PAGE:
Stored procedures invoked from BCP can’t take parameters. If you use a stored procedure that takes parameters as part of the Transact-SQL (T-SQL) statement in a BCP action, it almost certainly won’t work and will throw a function sequence error at the command line.

When a T-SQL statement is passed to BCP, it’s analyzed using the SET FMTONLY ON mechanism to determine the columnar format of the result set. This means dynamically constructed statements, such as stored procedures that take parameters, aren’t analyzed correctly and won’t compile under BCP.

If you want to get around this, there are several ways to do it:

  1. Create a one-off stored procedure that doesn’t accept any parameters but invokes the stored procedure in question and passes any needed parameters (maybe by accepting them from a source other than the command line).
  2. Use sqlcmd instead of BCP.
  3. A trick described on MSDN’s blog involves using what’s called the openrowset trick. If you run a SELECT statement on the OPENROWSET function, you can pass along a T-SQL statement to be run on the server in an ad-hoc way, and thus work around the limitations involved in passing a stored procedure with parameters. This trick has limits, though: for one, it should not be used in a conjunction with a statement which when run makes destructive changes to the database, since the statement may need to be run more than once.

Watch out for table definitions on import. When you use BCP to export data from one SQL Server source and then import it into another, the definitions of the columns you’re exporting from and importing to must match. This includes things like NULL or NOT NULL definitions, the lack of which on the target table can cause silent data corruption.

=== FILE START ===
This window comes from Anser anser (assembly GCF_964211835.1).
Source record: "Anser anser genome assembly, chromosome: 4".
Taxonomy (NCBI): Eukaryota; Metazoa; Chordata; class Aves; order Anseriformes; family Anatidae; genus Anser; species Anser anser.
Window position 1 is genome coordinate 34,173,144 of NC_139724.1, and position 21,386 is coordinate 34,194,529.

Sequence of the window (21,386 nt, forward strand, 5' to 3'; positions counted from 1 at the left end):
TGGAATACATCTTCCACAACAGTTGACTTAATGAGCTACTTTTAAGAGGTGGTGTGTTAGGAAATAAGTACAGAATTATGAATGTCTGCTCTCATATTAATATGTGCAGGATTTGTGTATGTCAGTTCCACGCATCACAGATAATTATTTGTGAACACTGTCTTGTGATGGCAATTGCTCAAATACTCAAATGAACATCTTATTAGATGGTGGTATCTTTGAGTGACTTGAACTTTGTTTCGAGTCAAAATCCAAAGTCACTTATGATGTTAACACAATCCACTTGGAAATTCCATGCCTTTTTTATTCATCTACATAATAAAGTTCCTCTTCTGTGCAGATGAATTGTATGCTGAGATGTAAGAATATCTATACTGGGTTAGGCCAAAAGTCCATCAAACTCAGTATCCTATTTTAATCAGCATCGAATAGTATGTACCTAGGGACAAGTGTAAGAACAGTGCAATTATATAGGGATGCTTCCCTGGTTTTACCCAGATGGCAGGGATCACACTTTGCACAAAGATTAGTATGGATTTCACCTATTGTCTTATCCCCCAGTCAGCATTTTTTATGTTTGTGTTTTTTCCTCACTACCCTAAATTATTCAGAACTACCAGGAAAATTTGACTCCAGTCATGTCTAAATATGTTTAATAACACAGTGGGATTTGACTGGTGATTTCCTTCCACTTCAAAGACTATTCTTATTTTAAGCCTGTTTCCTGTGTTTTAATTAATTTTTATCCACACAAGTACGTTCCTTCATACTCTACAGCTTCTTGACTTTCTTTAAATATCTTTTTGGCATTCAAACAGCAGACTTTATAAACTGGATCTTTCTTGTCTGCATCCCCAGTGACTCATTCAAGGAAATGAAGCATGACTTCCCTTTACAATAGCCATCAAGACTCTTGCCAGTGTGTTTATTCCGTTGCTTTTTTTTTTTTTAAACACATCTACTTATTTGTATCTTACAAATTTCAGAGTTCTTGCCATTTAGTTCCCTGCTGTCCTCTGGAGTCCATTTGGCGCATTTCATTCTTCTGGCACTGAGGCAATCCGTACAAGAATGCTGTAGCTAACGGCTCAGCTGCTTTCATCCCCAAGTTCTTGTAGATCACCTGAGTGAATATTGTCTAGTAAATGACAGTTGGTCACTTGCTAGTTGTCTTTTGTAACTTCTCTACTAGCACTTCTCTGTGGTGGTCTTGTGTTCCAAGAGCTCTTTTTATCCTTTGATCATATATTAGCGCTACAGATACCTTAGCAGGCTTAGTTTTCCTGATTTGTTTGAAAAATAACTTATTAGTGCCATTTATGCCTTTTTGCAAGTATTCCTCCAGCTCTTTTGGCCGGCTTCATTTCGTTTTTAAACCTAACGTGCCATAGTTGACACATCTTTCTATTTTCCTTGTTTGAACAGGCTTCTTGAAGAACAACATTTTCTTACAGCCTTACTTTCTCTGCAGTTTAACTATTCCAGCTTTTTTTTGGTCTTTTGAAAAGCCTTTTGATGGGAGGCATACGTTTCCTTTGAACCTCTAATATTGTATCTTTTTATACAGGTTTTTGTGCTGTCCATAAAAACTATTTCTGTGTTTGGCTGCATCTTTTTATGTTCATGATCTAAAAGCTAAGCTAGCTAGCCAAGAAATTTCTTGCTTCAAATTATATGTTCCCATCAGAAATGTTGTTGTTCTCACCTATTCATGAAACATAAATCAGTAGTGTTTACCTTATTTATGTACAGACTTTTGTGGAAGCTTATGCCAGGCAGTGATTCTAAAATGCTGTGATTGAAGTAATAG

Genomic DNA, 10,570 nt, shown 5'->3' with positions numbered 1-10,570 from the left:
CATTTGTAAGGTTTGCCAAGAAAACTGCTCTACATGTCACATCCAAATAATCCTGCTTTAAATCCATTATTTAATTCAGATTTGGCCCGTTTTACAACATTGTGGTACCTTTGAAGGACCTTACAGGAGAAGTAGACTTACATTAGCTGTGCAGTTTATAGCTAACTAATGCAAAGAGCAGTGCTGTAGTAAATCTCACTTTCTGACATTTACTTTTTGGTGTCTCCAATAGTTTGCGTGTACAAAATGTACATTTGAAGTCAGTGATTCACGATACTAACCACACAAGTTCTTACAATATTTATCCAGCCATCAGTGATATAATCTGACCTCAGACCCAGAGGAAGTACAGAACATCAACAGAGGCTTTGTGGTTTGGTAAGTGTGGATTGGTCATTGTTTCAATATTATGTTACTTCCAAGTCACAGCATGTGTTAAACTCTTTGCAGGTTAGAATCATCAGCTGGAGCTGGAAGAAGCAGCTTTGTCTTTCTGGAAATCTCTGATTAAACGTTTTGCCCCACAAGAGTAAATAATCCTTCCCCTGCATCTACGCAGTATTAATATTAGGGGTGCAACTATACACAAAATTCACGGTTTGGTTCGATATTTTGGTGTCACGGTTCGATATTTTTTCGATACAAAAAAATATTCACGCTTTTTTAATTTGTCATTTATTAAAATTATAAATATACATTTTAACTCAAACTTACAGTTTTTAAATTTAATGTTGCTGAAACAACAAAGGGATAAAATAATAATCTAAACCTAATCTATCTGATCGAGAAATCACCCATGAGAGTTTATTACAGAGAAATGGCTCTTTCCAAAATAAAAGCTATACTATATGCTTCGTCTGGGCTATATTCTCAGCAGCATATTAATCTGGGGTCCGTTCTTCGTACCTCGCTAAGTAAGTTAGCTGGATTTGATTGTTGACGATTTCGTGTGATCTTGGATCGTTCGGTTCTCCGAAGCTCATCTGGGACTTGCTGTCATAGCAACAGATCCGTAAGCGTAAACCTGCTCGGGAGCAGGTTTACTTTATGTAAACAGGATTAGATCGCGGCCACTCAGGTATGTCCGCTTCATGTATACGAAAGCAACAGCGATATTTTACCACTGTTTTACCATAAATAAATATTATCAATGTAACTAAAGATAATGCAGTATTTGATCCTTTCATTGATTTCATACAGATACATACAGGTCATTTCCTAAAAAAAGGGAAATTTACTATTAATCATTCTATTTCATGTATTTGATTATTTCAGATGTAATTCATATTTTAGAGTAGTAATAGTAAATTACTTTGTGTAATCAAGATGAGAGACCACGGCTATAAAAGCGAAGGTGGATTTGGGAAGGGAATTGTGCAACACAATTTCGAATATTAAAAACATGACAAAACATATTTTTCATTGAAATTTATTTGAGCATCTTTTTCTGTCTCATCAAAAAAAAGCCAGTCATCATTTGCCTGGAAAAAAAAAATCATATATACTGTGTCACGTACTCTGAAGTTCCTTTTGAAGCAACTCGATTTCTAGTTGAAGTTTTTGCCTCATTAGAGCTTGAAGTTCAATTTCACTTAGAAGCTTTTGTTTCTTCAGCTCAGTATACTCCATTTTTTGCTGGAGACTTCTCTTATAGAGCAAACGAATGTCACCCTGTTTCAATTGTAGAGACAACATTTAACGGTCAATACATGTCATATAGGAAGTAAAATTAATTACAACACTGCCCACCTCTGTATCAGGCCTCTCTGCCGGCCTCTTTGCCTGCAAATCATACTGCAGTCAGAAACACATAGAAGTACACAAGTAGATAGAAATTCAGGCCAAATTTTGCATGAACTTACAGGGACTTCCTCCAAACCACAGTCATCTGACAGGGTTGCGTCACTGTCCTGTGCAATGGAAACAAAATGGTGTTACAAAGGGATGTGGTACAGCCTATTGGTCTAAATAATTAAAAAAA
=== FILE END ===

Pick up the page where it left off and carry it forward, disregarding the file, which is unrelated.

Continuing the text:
Triggers in the target database aren’t fired with BCP. BCP’s native behavior is to disable triggers on the target database whenever it is run for an import operation. Since BCP import operations are often big, having triggers enabled by default could get messy. Consequently, you need to use the command option -h "FIRE_TRIGGERS" with BCP to cause triggers to fire.

Note that when enabled, triggers run once for each batch operation -- that is, once for each time you run BCP. Also note that in SQL Server 2005 and later releases, triggers use row versioning, with tempdb used to store the row version information during the import operation. If your tempdb can’t accommodate the influx of data generated by the trigger, the operation could abort unexpectedly.

BCP cannot natively append file output. If you use BCP to export data to a file, that file has to be created anew. You can’t pick an existing file and append the results of the export to it. Fortunately, a workaround isn’t difficult; simply export to any number of files, then use the COPY shell command to concatenate the results:

COPY export1.dat + export2.dat export.dat

Serdar Yegulalp has been writing about computers and IT for more than 15 years for a variety of publications, including InformationWeekand Windows Magazine.